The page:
Open src/com.javacodegeeks.androidtimertaskexample/AndroidTimerTaskExample.java file and paste the code below.

AndroidTimerTaskExample.java

package com.javacodegeeks.androidtimertaskexample;

import java.text.SimpleDateFormat;
import java.util.Calendar;
import java.util.Timer;
import java.util.TimerTask;
import android.app.Activity;
import android.os.Bundle;
import android.os.Handler;
import android.view.View;
import android.widget.Toast;

public class AndroidTimerTaskExample extends Activity {

	Timer timer;
	TimerTask timerTask;
	
	//we are going to use a handler to be able to run in our TimerTask
	final Handler handler = new Handler();

	@Override
	protected void onCreate(Bundle savedInstanceState) {
		super.onCreate(savedInstanceState);
		setContentView(R.layout.activity_main);
	}

	@Override
	protected void onResume() {
		super.onResume();
		
		//onResume we start our timer so it can start when the app comes from the background
		startTimer();
	}

	public void startTimer() {
		//set a new Timer
		timer = new Timer();
		
		//initialize the TimerTask's job
		initializeTimerTask();
		
		//schedule the timer, after the first 5000ms the TimerTask will run every 10000ms
		timer.schedule(timerTask, 5000, 10000); //
	}

	public void stoptimertask(View v) {
		//stop the timer, if it's not already null
		if (timer != null) {
			timer.cancel();
			timer = null;
		}
	}

	public void initializeTimerTask() {
		
		timerTask = new TimerTask() {
			public void run() {
				
				//use a handler to run a toast that shows the current timestamp
				handler.post(new Runnable() {
					public void run() {
						//get the current timeStamp
						Calendar calendar = Calendar.getInstance();
						SimpleDateFormat simpleDateFormat = new SimpleDateFormat("dd:MMMM:yyyy HH:mm:ss a");
						final String strDate = simpleDateFormat.format(calendar.getTime());
					
						//show the toast
						int duration = Toast.LENGTH_SHORT;	
						Toast toast = Toast.makeText(getApplicationContext(), strDate, duration);
						toast.show();
					}
				});
			}
		};
	}
}

Let’s see in detail the code above.

We set the activity_main.xml layout and we initialize our calendarview by:

setContentView(R.layout.activity_main);

We start our timer by using the code:

	public void startTimer() {
		//set a new Timer
		timer = new Timer();
		
		//initialize the TimerTask's job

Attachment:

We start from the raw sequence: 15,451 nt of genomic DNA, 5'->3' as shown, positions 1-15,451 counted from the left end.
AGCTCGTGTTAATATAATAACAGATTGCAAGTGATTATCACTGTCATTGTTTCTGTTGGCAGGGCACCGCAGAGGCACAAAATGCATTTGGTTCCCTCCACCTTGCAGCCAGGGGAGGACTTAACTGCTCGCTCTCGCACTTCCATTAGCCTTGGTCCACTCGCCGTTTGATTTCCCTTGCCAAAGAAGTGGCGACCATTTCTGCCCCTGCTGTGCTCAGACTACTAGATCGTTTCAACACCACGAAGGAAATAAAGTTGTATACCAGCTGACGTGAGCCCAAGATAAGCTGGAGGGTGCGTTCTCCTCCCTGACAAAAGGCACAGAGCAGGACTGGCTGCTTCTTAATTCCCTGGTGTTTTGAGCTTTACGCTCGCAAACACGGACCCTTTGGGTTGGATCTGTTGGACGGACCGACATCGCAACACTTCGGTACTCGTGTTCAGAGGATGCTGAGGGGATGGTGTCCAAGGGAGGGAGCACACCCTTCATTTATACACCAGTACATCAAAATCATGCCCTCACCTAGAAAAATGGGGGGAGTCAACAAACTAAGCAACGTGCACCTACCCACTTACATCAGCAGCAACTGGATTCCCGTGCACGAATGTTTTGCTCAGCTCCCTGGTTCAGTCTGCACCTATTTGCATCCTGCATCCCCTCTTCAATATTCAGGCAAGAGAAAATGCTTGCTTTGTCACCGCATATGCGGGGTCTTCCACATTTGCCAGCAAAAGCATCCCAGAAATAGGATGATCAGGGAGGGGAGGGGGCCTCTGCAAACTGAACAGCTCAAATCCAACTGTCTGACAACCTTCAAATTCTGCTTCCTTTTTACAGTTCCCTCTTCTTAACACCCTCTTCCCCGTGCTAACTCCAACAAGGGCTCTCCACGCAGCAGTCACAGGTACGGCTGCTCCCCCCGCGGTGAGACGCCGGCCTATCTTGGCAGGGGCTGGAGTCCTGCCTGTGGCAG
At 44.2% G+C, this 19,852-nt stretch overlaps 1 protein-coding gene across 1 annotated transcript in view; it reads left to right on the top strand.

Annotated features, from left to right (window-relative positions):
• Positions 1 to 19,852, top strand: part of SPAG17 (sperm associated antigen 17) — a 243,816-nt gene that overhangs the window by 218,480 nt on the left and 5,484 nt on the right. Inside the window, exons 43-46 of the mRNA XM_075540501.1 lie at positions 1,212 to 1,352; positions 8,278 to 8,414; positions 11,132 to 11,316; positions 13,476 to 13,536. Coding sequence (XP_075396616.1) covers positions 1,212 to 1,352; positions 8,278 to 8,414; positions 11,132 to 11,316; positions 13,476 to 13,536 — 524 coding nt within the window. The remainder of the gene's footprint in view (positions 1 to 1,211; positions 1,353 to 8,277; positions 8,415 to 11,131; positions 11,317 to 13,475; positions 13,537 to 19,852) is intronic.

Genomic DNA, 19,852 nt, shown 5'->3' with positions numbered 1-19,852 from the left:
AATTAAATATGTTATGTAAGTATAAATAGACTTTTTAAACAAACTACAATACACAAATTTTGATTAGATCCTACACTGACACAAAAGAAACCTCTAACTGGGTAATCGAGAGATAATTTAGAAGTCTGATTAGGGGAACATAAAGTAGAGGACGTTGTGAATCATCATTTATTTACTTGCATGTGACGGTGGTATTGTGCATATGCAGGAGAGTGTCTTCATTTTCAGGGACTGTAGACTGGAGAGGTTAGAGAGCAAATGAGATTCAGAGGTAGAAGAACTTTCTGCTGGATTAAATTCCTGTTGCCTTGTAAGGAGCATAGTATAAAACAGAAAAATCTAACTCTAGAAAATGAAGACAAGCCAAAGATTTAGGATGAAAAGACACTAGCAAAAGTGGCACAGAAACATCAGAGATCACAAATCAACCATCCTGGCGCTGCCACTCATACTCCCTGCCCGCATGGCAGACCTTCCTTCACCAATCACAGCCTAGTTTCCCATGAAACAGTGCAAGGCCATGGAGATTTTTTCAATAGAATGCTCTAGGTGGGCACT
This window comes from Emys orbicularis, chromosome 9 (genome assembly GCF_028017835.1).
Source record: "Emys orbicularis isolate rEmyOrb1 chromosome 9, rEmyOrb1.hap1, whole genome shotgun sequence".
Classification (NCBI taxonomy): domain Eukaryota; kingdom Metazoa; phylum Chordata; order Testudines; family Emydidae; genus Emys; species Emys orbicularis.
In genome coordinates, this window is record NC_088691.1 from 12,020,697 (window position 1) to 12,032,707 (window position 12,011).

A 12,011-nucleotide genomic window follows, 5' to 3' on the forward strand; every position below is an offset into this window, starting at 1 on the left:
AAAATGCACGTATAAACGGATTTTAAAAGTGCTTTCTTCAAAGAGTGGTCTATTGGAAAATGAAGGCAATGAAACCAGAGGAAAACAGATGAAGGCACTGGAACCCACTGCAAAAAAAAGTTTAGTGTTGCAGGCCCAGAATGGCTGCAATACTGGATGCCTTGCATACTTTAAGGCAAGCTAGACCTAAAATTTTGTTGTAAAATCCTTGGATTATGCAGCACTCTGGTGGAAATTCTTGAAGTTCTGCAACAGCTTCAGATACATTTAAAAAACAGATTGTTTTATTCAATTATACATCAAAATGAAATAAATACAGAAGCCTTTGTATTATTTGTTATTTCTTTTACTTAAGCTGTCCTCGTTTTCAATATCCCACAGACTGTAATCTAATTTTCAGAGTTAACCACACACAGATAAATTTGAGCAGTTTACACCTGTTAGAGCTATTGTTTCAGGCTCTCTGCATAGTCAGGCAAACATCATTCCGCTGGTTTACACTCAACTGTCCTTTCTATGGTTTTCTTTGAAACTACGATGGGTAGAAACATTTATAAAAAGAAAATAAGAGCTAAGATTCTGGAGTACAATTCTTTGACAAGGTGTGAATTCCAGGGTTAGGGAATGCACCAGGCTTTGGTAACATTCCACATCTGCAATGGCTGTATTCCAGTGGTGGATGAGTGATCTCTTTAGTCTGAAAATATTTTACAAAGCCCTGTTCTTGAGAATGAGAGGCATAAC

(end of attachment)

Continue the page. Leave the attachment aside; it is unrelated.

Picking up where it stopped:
initializeTimerTask();
		
		//schedule the timer, after the first 5000ms the TimerTask will run every 10000ms
		timer.schedule(timerTask, 5000, 10000); //
	}

Using the timer.schedule(timerTask, 5000, 10000); we schedule a task for repeated fixed-delay, that is the 10000ms and execution after a specific delay, for instance 5000ms.

We stop the timerTask by executing the code:

	public void stoptimertask(View v) {
		//stop the timer, if it's not already null
		if (timer != null) {
			timer.cancel();
			timer = null;
		}
	}

This ensures that the timer is not already stopped, and then cancels the timerTask.

We have to initialize the main function of the TimerTask. This is done in the lines:

	public void initializeTimerTask() {
		
		timerTask = new TimerTask() {
			public void run() {
				
				//use a handler to run a toast that shows the current timestamp
				handler.post(new Runnable() {
					public void run() {
						//get the current timeStamp
						Calendar calendar = Calendar.getInstance();
						SimpleDateFormat simpleDateFormat = new SimpleDateFormat("dd:MMMM:yyyy HH:mm:ss a");
						final String strDate = simpleDateFormat.format(calendar.getTime());
					
						//show the toast
						int duration = Toast.LENGTH_SHORT;	
						Toast toast = Toast.makeText(getApplicationContext(), strDate, duration);
						toast.show();
					}
				});
			}
		};
	}

Here, we have to use a handler, in order to show the toast with the current datetime message, independently from what happens to the other methods of the Activity.

4. Android Manifest

The AndroidManifest.xml of our project is simple and basic:

AndroidManifest.xml

    
<?xml version="1.0" encoding="utf-8"?>
<manifest xmlns:android="http://schemas.android.com/apk/res/android"
    package="com.javacodegeeks.androidtimertaskexample"
    android:versionCode="1"
    android:versionName="1.0" >

    <uses-sdk
        android:minSdkVersion="8"
        android:targetSdkVersion="19" />

    <application
        android:allowBackup="true"
        android:icon="@drawable/ic_launcher"
        android:label="@string/app_name" >
        <activity
            android:name="com.javacodegeeks.androidtimertaskexample.AndroidTimerTaskExample"
            android:label="@string/app_name" >
            <intent-filter>
                <action android:name="android.intent.action.MAIN" />
                <category android:name="android.intent.category.LAUNCHER" />
            </intent-filter>
        </activity>
    </application>
</manifest>

5. Build, compile and run

When we build, compile and run our project, the main Activity should look like this:

This is the a screenshot that shows the Toast, meaning the timer was scheduled to run the TimerTask every 10000ms.

This is the a screenshot that shows the Toast, meaning the timer was scheduled to run the TimerTask every 10000ms.

This is another screenshot that shows the recurring event. This screenshot is taken 10 seconds after the first one.

This is another screenshot that shows the recurring event. This screenshot is taken 10 seconds after the first one.

Download the Eclipse Project

This was an example of Android AndroidTimerTaskExample.

Download
You can download the full source code of this example here: AndroidTimerTaskExample